‘Not if you’re afraid,’ he said, ‘but you needn’t worry about
her
. She’s as safe as a lead sinker once she’s under the brandy.’


I’m
not afraid. It’s you. Otherwise you’d come over here.’

To demonstrate the truth of her remark and her own superiority, she jumped out of bed before he could, only regretting her recklessness halfway across the gritty darkness, and set up a mewing again on stubbing her toe on a castor. At once the dark was full of threats. It was a comfort to find herself thrown forward, sprawling like a crab on Gilbert Horsfall’s bony chest.


Ahoo
 … it’s cold,’ she moaned.

‘Not where I come from,’ he whinged back.

The temperature was at least an excuse for her to get into bed and pull up the clothes. She would have liked to snuggle, but lay as stiff and straight as he was lying. It seemed there was nothing either of them could do beyond go along with those private palpitations, fluctuating with rubbery persistence, and listen to each other’s breathing.

In the distance there was the sound of a ship, the grumbling of a city’s traffic, farther still the explosions and guns, the cries of those who are wounded, which your blood and your dreams know everything about.

After a while, when they slid into what felt like a shallow backwater, halfway between thoughts and sleep, he thumped his limbs against the mattress and started getting at her again, ‘Tell me about the
pneuma
.’

‘I told you, I can’t. Not in English.’

‘But you could if you wanted to.’

‘You can’t! You can’t! It’s the sort of thing you can’t talk about.’

‘If I was dying,’ he croaked, twisting his head from side to side, grinding a feverish body against the mattress, ‘you’d hold out on me?’

She could feel her teeth grow very small as she smiled at the darkness.

‘It’s like the moon.’

‘The moon’s pagan, isn’t it?’

‘Not always.’ She was very happy to discover this.

‘I bet you’re not telling me anything of what you know.’ In his expostulation and feverish tossing, his wrist brushed against hers. She was surprised to find it covered with minute hooks.

She would have liked her wrist to give into his but did not dare. Then again, she didn’t want to, did she?

‘Hadn’t we better go to sleep?’ she said, and turned her back on him.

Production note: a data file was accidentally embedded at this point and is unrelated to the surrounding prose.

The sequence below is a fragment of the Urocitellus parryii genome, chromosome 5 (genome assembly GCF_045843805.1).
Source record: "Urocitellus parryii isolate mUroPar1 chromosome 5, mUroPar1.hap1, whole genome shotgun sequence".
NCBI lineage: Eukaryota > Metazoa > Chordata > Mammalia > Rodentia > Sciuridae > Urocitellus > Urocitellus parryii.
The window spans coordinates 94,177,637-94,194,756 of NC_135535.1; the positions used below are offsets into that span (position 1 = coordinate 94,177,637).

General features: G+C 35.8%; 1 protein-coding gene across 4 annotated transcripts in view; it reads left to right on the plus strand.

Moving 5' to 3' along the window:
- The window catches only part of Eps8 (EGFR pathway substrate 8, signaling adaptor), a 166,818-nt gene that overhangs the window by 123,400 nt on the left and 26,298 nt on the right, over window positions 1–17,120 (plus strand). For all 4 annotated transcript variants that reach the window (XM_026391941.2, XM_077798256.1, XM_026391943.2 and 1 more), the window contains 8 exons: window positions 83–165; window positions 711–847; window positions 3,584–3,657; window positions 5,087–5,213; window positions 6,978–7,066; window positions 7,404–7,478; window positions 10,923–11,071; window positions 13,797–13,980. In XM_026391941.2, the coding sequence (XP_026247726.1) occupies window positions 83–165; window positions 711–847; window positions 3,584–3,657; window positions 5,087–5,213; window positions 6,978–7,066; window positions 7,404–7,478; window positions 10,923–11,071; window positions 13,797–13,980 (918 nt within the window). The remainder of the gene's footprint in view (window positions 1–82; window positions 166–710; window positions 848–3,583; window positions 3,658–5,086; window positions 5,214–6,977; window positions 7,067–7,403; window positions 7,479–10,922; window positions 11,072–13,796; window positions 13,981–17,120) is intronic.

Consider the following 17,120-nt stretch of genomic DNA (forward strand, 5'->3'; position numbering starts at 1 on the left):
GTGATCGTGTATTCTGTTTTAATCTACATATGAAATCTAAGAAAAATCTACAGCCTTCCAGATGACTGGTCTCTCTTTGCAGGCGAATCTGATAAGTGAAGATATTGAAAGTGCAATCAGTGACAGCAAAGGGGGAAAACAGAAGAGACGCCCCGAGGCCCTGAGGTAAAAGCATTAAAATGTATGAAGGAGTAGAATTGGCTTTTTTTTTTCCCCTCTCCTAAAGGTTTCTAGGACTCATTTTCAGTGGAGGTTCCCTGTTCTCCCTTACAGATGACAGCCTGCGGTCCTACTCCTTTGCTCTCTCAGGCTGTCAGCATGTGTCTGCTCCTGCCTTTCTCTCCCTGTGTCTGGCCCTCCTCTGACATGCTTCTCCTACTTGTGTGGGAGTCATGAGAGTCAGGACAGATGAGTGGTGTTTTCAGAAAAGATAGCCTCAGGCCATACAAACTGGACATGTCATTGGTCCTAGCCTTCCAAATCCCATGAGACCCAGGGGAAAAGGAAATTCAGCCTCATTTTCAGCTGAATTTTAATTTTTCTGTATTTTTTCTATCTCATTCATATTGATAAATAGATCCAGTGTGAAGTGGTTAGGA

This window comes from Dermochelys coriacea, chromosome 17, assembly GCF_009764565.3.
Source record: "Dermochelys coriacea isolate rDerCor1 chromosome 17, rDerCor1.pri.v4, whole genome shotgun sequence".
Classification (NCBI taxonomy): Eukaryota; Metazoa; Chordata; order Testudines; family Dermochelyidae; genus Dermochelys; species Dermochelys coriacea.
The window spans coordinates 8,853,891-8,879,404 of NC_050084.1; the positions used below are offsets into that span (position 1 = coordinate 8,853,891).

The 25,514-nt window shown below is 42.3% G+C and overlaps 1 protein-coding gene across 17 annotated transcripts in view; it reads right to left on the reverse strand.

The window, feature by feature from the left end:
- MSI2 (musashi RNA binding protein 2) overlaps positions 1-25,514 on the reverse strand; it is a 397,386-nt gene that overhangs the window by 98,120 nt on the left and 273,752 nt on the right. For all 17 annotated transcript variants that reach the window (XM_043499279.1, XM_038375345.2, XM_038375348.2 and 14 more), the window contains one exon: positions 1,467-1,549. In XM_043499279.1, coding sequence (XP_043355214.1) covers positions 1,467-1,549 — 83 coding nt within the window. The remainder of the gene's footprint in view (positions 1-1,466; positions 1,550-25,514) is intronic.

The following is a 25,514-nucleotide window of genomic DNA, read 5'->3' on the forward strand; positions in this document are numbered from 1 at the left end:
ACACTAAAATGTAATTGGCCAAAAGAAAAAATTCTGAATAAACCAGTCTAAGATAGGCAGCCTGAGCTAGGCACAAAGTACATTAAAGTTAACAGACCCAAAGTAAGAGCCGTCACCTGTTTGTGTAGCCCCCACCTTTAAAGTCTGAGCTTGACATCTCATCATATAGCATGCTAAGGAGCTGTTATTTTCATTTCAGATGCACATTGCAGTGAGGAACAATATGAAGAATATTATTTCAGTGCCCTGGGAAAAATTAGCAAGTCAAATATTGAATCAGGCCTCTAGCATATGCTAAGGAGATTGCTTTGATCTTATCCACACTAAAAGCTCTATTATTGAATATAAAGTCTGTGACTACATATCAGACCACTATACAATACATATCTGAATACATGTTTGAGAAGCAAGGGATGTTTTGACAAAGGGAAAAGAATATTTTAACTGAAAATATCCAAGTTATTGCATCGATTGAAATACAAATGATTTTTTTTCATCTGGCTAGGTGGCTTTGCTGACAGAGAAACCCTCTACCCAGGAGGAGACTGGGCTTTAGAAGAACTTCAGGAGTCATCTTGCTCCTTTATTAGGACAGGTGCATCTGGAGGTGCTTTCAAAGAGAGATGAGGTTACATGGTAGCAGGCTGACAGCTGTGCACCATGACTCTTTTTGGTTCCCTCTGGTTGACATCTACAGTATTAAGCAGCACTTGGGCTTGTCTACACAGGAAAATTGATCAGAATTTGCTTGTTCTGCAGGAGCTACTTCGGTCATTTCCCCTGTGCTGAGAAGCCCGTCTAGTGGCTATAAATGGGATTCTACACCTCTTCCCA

She got a surly grunt.

Not long after she didn’t know what had happened to Gilbert Horsfall. She was sitting by herself at the small round table its top moulded out of pig’s brawn edged with a pie-crust in some kind of metal. Not by herself really there was the small white cup with its sludge of Turkish—no, Greek coffee, and the glass with the half-finished
Café Liegeois
(more than the solid glass and its half-drunk contents she was conscious of the voice which had ordered it.) Her own
consommation
was out of focus except as something sweet and sticky. Like your fingers. Mamma
hated
sticky fingers.

Now it was the music stickily revolving inside the oval of this
patisserie
that Mamma should have condemned. This
Cruel Tango
. Like a sticky drum revolving and revolving. Leaning forward chin in hand brought you closer to the dancers, stamping a point into the floor (brawn again). The thick ankles in wartime shoes, Mamma says it is impossible to look elegant in wartime, Maltese, Jewish, Greek, Armenian, Hungarians and Romanians are different, because professional, or dishonest. As she revolves, with the
axiomatikos
who has brought them to the
patisserie
. She can’t resist the sticky dance any more than the old lady’s
loulou
beside her on the gold chain can resist the strawberry tartlet served by the Arab on the surface of the pig’s-brawn table.

As the dancers revolve to the repetitive music of the
Cruel Tango
, bump and stamp, the Greek, the Maltese, the Armenian, the thick ankles, the short-legged Jewesses, and more professional Romanians and Hungarians. Stamp and swerve. The pistachio eyes of some dancers. Eyes beaded with Egyptian flies. O
Cruel Tango
.

Mamma twists and turns in the arms of the Greek
axiomatikos
. His badly fitted uniform, particularly between the legs, Mamma is the one who cuts and thrusts. He is her dummy. Her lips wear something brittle in the cruel tango. For Papa who died? For the Greek cause? For herself? Never for you. The sticky tears rain down on the unfinished
consommation
in this cruel dream.

She awoke crying. Gilbert, too, must have been asleep. He felt hot and moist as they lay against each other, tumbled into the same heap. Now he started lashing about, perhaps to show he had been awake all the while. It was only she who had been a prey to dreams.

‘What you were dreaming about. Was it bad?’ he asked.